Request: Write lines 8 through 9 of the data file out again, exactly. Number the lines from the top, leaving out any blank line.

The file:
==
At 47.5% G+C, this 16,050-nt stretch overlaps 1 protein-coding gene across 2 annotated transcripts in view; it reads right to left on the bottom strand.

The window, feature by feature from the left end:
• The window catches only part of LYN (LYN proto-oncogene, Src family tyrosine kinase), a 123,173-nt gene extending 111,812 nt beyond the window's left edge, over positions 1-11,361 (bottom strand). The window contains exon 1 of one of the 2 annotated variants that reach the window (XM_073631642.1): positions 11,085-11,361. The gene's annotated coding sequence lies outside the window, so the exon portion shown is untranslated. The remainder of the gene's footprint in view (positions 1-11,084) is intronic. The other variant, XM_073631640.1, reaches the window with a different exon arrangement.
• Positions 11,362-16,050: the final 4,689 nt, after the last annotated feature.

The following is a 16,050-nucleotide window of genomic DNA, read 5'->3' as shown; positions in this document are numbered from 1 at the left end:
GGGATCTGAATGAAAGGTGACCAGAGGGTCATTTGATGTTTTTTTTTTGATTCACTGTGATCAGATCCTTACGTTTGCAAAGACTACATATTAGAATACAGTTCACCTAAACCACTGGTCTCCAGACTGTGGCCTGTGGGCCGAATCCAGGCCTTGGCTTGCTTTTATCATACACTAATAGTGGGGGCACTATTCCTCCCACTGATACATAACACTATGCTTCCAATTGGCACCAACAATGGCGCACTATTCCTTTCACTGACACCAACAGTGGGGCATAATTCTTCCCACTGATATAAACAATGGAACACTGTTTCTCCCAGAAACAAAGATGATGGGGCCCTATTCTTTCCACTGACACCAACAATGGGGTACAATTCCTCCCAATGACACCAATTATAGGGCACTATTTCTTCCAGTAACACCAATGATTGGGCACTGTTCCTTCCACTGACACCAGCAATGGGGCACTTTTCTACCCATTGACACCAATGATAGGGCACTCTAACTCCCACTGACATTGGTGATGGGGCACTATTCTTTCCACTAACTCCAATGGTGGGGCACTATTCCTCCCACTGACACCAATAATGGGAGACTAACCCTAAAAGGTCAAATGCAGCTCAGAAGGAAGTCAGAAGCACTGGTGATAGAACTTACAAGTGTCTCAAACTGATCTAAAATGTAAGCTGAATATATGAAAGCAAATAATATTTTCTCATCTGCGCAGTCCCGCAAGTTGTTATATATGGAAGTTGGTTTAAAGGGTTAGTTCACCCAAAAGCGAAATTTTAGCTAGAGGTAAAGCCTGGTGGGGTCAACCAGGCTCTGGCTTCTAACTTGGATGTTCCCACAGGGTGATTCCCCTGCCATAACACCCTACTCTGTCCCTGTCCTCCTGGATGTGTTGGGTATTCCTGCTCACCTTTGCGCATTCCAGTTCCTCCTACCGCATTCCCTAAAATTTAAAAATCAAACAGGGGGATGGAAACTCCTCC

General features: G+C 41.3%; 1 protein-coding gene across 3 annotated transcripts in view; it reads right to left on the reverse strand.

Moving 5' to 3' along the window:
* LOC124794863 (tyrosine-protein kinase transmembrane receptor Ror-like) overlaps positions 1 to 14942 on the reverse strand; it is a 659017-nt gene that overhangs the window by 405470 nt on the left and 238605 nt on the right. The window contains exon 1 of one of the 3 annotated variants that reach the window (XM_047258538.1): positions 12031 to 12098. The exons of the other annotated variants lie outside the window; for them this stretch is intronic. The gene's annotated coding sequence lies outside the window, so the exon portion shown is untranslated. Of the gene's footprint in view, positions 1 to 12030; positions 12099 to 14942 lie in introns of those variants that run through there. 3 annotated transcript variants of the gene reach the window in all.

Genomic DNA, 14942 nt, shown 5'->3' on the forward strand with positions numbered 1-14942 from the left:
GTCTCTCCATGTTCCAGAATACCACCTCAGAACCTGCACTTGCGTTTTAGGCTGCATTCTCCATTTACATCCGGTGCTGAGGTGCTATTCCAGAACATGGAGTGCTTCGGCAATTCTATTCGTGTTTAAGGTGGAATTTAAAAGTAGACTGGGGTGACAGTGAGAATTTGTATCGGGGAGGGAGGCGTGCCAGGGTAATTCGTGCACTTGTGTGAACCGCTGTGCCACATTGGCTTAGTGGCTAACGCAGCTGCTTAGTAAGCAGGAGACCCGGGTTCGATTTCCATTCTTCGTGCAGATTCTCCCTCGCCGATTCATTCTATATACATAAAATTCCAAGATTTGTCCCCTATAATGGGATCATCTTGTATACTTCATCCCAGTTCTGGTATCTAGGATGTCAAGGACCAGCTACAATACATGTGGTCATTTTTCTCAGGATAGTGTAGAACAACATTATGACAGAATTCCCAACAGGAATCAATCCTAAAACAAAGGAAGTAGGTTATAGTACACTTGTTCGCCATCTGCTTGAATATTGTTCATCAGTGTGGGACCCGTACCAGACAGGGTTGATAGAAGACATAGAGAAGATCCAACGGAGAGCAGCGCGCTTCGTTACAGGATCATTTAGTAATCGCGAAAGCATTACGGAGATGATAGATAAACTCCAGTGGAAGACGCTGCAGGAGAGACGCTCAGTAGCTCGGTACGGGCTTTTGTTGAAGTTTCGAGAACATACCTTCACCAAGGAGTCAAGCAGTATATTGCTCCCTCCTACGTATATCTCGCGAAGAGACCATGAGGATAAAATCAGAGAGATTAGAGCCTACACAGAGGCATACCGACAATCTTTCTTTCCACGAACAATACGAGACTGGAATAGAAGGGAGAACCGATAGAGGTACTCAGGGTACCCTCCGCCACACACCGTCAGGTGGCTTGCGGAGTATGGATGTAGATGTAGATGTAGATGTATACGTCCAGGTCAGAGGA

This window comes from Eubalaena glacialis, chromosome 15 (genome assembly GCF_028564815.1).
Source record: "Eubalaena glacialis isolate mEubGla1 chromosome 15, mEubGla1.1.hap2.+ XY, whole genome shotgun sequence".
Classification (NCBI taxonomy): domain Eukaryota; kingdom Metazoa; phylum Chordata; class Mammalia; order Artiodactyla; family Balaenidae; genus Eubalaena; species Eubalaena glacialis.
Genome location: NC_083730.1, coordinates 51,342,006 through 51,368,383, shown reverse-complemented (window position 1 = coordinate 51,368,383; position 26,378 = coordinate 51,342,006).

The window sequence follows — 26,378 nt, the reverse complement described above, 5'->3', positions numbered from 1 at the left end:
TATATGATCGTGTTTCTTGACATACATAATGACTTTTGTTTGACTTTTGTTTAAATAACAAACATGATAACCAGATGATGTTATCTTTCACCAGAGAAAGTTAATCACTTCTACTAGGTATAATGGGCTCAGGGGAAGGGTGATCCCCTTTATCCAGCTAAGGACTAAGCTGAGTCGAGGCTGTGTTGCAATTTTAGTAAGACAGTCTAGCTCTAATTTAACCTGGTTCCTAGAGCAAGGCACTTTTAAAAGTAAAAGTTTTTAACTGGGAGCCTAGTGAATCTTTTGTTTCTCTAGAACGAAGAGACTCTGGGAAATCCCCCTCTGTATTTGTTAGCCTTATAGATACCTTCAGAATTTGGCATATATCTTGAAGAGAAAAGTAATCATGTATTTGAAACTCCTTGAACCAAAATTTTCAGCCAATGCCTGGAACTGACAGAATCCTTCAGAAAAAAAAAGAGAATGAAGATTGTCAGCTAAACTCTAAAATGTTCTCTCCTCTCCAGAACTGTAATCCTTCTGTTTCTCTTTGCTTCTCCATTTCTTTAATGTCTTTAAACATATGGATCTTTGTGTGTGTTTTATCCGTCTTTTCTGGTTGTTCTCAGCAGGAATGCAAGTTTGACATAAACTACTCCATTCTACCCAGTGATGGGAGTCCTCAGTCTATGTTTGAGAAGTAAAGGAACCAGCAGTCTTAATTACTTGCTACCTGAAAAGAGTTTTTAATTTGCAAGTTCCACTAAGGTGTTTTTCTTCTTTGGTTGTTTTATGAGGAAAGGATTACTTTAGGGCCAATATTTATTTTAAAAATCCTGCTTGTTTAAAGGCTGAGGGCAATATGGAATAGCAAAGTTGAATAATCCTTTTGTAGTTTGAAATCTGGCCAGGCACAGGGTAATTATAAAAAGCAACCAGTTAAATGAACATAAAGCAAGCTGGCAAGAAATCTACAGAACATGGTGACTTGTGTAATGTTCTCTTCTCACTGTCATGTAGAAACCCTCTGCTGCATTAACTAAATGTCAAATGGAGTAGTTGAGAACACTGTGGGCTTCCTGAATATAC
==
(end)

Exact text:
Moving 5' to 3' along the window:
* LOC124794863 (tyrosine-protein kinase transmembrane receptor Ror-like) overlaps positions 1 to 14942 on the reverse strand; it is a 659017-nt gene that overhangs the window by 405470 nt on the left and 238605 nt on the right. The window contains exon 1 of one of the 3 annotated variants that reach the window (XM_047258538.1): positions 12031 to 12098. The exons of the other annotated variants lie outside the window; for them this stretch is intronic. The gene's annotated coding sequence lies outside the window, so the exon portion shown is untranslated. Of the gene's footprint in view, positions 1 to 12030; positions 12099 to 14942 lie in introns of those variants that run through there. 3 annotated transcript variants of the gene reach the window in all.